EXAMPLE Optical Center - is located just above “dead-center” or the display’s mid-point & is usually the point of emphasis.
“Emphasis” Optical Center Dead Center Optical Ctr.
“Points of Emphasis”
ADDITIONAL “ART” TERMS Balance - Refers to the relative “weight” given each side of a display –Formal Balance - One side is a duplicate of the other –Informal Balance - One side has more weight than the other or different sized items are used to off-set the large item on the other side
ADDITIONAL “ART” TERMS Harmony - The display’s lines, shapes, sizes, & textures are arranged in a pleasing manner: –Texture refers to the look or “feel” of the display –Proportion refers to the relationship between items w/ respect to their size –Rhythm refers to a sense of movement created by repitition, graduation, etc. –Lines refer to the direction of the display
ADDITIONAL “ART” TERMS vs. TEXTUREPROPORTIONRHYTHM vs.
ADDITIONAL “ART” TERMS Lines refer to the direction of the display: –Vertical = Drama or arresting effect –Horizontal = Flat or calm effect –Curves = Soft or gentle effect –Diagonal = Startling or abrupt
LINES Dramatic/Arresting Flat or calm Soft or Gentle Abrupt or Startling
EXAMPLE (See Top of Picture) Vertical = Drama or arresting effect
EXAMPLE (See Top of Picture) Horizontal = Flat or calm effect
ARRANGEMENTS RADIATION: –Like rays from a central point. Creates a dominant center –Examples???
ARRANGEMENTS PYRAMID: –Arrangement looks like a triangle. Easy to build –Examples???
ARRANGEMENTS STEP: –Merchandise arranged to look like steps in a house. Gives the feeling of motion. Customer eyes will follow steps –Examples???
ARRANGEMENTS REPITITION : –Using items of the same nature & align them in the same manner –Examples???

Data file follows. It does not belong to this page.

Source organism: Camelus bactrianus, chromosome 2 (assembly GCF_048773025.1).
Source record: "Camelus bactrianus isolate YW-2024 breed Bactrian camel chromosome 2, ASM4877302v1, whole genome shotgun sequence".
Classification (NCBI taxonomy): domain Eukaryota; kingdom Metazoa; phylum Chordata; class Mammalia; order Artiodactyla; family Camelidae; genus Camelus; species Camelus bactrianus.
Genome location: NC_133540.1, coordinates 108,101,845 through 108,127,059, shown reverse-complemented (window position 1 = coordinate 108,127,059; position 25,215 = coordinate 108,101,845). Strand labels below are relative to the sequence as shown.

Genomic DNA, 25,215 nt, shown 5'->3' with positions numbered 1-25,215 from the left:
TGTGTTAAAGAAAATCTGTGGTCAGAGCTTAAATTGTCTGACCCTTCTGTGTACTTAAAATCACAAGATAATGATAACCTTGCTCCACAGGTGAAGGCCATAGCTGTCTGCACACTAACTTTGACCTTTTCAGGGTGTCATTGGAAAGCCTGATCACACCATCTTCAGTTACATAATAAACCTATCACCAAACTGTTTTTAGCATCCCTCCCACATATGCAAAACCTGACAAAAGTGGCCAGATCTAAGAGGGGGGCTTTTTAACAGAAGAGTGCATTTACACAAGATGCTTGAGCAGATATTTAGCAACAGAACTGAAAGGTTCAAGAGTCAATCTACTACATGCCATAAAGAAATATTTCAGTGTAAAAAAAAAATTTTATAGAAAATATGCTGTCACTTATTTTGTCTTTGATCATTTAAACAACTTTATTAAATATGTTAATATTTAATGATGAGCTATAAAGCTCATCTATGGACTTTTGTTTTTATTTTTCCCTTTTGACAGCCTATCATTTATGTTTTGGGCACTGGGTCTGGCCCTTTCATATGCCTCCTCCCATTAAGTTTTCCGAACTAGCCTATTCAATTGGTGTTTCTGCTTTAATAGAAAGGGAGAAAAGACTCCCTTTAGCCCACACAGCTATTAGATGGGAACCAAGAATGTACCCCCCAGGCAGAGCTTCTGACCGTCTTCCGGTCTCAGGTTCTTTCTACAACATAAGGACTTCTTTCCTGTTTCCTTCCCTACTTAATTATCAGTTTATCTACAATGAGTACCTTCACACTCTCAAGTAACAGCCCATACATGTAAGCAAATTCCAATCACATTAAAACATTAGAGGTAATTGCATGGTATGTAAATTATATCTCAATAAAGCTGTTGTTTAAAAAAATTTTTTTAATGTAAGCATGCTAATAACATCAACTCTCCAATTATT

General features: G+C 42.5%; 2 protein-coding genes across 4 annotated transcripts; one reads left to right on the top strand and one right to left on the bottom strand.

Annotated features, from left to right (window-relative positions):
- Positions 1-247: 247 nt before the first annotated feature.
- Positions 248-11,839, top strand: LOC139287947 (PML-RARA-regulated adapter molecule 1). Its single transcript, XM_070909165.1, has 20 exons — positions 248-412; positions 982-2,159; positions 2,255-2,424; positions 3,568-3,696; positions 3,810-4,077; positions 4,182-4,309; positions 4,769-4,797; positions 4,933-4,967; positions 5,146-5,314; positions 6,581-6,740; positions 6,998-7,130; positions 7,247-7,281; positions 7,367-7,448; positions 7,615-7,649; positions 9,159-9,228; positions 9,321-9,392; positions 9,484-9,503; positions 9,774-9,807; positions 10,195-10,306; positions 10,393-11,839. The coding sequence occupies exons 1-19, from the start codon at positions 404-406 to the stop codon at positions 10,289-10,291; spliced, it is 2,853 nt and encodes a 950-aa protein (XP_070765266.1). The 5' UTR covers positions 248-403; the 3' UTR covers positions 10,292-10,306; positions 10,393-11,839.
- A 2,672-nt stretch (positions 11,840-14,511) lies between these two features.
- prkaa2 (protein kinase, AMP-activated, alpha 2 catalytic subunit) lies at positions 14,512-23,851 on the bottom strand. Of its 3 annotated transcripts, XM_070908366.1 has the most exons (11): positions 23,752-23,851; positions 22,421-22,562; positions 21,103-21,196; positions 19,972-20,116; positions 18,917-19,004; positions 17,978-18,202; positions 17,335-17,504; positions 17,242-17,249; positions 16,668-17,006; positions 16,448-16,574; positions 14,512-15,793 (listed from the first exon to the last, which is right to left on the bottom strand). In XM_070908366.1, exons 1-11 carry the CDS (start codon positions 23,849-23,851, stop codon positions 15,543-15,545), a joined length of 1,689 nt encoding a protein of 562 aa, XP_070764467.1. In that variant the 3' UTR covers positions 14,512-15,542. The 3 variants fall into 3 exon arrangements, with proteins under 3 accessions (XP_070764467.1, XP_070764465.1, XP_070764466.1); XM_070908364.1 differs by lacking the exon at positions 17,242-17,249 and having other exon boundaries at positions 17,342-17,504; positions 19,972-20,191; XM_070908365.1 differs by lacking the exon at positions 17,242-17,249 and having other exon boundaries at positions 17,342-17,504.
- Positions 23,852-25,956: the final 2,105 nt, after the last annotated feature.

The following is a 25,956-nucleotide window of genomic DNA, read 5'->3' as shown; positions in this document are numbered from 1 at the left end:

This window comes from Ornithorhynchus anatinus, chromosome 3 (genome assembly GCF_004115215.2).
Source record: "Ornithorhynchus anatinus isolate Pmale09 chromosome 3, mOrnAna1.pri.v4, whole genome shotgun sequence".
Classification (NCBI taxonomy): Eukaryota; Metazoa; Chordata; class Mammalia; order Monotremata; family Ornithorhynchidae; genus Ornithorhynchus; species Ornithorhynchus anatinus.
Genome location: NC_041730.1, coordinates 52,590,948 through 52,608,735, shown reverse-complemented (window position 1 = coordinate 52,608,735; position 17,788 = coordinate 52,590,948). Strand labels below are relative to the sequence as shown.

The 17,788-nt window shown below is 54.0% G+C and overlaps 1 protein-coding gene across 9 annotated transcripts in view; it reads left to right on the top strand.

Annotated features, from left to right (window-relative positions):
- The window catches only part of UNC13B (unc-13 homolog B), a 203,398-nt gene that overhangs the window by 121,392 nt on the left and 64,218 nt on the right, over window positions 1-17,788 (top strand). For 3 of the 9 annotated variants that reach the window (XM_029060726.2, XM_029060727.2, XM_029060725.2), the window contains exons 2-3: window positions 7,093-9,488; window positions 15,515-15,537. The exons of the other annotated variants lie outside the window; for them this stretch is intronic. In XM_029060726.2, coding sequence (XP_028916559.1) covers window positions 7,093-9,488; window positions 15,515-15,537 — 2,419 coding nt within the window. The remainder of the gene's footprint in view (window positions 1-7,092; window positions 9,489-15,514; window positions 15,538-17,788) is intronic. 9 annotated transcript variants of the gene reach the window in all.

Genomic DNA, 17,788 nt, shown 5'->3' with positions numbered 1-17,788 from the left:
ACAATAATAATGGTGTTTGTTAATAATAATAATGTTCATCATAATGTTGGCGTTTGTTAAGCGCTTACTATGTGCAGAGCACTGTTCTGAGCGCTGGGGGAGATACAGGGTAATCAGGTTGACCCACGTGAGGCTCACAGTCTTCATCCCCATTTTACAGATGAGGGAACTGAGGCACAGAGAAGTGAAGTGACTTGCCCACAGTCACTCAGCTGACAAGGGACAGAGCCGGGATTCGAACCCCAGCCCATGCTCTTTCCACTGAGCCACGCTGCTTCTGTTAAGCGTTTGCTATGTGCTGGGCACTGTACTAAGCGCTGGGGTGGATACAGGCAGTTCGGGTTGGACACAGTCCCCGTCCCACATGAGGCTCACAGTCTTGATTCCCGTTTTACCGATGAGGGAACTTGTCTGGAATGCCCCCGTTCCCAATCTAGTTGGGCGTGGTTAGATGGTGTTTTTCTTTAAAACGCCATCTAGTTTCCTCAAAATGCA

ARRANGEMENTS ZIG-ZAG: –Merchandise is not built directly to the top of the display. Follows different directions –Examples???
OBJECTIVE Be able to describe the psychological effects color has on people & discuss how you can use this in a display
Use of Color Warm Colors: –Yellow, Orange, & Red –Called “advancing colors” meaning they make things seem bigger & closer Cool Colors: –Blue, Green, & Purple –Called “receding colors” meaning they make things look smaller & farther away
RED Highly visible suggests strong emotions used to accent (emphasis)
BLUE Suggests quiet & calm Peaceful Dark blue is somber
YELLOW Cheerful Stands out clearly
ORANGE Warm Reminds us of Harvest Looks good w/ food
GREEN Suggests calm Fresh & new Relaxing
PURPLE Suggests Royalty Mysterious Serious
BLACK WHITE Neutral
OBJECTIVE Be able to use lights to create different effects
DISPLAY LIGHTING Primary - General Lighting. Illuminates the store. Usually bright but not always Secondary - Used to show merchandise. Examples include floods, track, & spot lighting Atmosphere - Special lighting. Creates a mood. Examples include strobs, bottom lights, twinkling lights, etc.
EXAMPLE Primary - General Lighting. Illuminates the store. Usually bright but not always
EXAMPLE Secondary - Used to show merchandise. Examples include floods, track, & spot lighting
EXAMPLE Atmosphere - Special lighting. Creates a mood. Examples include strobs, bottom lights, twinkling lights, etc.